Article of the Month - December 2003

Standards – Are They Relevant in a Surveyor’s World?

Iain Greenway, Chair, FIG Standards Network

1) This article was for the first time presented at the FIG Working Week and 125th Anniversary in Paris, France 13-17 April, 2003. It has been updated in November 2003 for the FIG series Article of the Month.

This article in PDF-format.


What are standards? How might they affect surveyors? What should surveyors do about them? Are they a surveyor’s friend or his foe? What is the role of the surveyor’s professional body in guiding him in matters of standardisation?

This paper sets out to address these questions. Its first half draws the conclusion that standards, properly utilised, are a surveyor’s friend, and that there is a key role for professional bodies. The second half of the paper reflects on the work of FIG (the International Federation of Surveyors) in this area to date, and its plans for the future.

2.1 What are standards?

A sensible place to start in answering such a question might be a dictionary. The Collins English Dictionary offers, amongst its 19 definitions of the word, the following: ‘of the usual, regularised, medium or accepted size’; ‘denoted, or characterised by idiom, vocabulary etc, that is regarded as correct and acceptable by educated native speakers’; ‘an accepted or approved example of something against which others are judged or measured’; and ‘a level of excellence or quality’. A common theme runs through all of these definitions of the word. The International Organization for Standardization (ISO) offers the following: ‘standards are documented agreements containing technical specifications or other precise criteria to be used consistently as rules, guidelines, or definitions of characteristics, to ensure that materials, products, processes and services are fit for their purpose.’ As can be seen, this takes the dictionary definition of the word ‘standard’ and creates a process, purpose and measurement for it.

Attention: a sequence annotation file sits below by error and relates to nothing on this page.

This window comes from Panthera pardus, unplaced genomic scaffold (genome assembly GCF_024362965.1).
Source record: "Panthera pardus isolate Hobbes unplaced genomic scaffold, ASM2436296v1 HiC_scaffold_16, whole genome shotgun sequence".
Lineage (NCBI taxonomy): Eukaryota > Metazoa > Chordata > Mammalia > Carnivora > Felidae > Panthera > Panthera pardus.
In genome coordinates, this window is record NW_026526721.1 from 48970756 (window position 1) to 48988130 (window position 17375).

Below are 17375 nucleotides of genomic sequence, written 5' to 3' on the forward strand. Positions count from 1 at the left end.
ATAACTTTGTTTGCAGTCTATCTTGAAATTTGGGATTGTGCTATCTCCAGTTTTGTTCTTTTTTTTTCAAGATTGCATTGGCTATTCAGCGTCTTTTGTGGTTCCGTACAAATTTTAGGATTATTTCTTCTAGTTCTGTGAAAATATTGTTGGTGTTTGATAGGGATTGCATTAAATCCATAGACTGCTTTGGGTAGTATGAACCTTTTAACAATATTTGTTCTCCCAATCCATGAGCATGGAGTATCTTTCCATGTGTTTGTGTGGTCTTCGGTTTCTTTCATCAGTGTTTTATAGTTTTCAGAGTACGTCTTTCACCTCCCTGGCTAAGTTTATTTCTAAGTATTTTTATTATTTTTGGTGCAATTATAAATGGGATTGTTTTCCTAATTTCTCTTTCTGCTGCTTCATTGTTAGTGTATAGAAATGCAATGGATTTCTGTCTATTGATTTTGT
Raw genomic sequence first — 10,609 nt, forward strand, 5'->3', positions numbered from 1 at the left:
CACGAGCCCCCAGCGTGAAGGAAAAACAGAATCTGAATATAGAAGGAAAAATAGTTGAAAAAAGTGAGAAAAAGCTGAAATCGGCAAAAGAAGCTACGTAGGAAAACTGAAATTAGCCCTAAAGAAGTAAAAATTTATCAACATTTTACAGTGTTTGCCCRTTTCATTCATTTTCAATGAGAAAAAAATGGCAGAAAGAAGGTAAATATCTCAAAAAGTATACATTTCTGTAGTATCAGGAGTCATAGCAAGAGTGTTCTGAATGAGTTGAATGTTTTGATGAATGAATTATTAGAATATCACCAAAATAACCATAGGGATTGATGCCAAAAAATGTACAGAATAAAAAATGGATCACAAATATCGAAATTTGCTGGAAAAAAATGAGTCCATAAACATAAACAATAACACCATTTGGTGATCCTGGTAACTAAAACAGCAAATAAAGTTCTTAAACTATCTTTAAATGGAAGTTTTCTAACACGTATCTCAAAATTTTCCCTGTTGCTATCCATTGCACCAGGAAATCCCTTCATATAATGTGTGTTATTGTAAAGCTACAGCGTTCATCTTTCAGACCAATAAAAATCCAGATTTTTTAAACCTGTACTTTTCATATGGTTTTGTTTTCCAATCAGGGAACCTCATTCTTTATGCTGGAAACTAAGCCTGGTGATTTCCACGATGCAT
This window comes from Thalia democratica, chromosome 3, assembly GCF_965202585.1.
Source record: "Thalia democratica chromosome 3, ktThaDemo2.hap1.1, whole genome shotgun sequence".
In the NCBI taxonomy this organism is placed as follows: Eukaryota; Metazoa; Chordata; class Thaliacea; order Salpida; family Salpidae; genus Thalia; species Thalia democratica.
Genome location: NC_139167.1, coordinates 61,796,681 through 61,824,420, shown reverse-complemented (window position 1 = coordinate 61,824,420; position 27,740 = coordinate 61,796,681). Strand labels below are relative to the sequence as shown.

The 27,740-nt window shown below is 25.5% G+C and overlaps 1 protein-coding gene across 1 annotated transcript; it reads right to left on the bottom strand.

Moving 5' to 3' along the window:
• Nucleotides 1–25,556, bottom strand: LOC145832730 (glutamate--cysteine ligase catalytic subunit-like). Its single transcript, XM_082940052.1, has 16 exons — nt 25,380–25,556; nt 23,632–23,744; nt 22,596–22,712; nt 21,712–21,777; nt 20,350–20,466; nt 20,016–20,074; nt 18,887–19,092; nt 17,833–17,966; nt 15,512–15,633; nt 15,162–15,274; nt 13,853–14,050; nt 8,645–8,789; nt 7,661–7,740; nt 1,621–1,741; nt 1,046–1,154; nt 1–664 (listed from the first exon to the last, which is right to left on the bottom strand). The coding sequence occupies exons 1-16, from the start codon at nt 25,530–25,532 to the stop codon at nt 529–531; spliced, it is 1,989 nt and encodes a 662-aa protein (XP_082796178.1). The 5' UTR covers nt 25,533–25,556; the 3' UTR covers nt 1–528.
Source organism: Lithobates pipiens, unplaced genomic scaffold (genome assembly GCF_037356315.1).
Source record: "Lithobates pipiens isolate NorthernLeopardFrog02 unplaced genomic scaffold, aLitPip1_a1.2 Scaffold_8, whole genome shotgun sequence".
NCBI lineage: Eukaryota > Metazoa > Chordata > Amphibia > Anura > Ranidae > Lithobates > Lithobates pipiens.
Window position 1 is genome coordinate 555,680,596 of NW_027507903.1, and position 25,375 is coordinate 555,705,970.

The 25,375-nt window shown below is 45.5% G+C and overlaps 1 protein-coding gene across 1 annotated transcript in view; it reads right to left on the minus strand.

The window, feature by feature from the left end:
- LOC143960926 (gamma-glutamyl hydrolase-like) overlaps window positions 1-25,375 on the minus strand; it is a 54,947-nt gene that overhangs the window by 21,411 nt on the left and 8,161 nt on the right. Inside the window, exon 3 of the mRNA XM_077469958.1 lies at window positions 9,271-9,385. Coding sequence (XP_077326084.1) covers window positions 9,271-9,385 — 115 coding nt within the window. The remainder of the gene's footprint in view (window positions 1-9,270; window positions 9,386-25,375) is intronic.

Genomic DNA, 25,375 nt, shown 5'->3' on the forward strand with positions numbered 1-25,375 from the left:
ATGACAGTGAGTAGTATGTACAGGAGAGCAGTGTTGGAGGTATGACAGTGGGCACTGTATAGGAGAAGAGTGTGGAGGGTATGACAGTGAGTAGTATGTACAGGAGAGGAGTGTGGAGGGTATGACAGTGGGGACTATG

From these two sources, we can distinguish perhaps between ‘standards’ and ‘Standards’. The former are ‘norms’ against which we compare items for ‘acceptability’; the latter are formal, often legal, documents which define more closely what is deemed acceptable for a particular purpose and what is not. Both are of consequence to surveyors in their dual role as professionals and business people. We come across many examples of both every day, for instance:

  • Plugs and sockets that fit into each other (as long as one remembers one’s international adaptor!);
  • Accepted rules and conventions for road use;
  • A single, consistent set of book numbers via the ISBN system; and
  • Academic standards on which we can rely.
2.2 Why should we care?

The preceding section has perhaps started to answer this question – the frequency with which we encounter standards means that we cannot ignore them. The ISO web site ( lists with some pride, for instance, the following achievements of the organisation since its foundation in the 1940s:

  • The ISO film speed code;
  • Standardisation in the format of telephone and banking cards;
  • The number of businesses implementing ISO9000 (quality management) and ISO14000 (environmental management);
  • The internationally standardised freight container;
  • The universal system of measurement known as SI;
  • Paper sizes;
  • The same symbols for automobile controls being used throughout the world;
  • The safety of wire ropes;
  • ISO codes for country names, currencies and languages; and
  • ISO standard metric screw threads.

This list again points to the ubiquity of standards, but also begins to indicate the economic benefits that they provide – that confidence that things will work and will fit together. This becomes of increasing importance because of a number of key changes in the world around us, including:

  • Globalisation of trade – more and more businesses and consumers require confidence that trade can flow between countries and continents;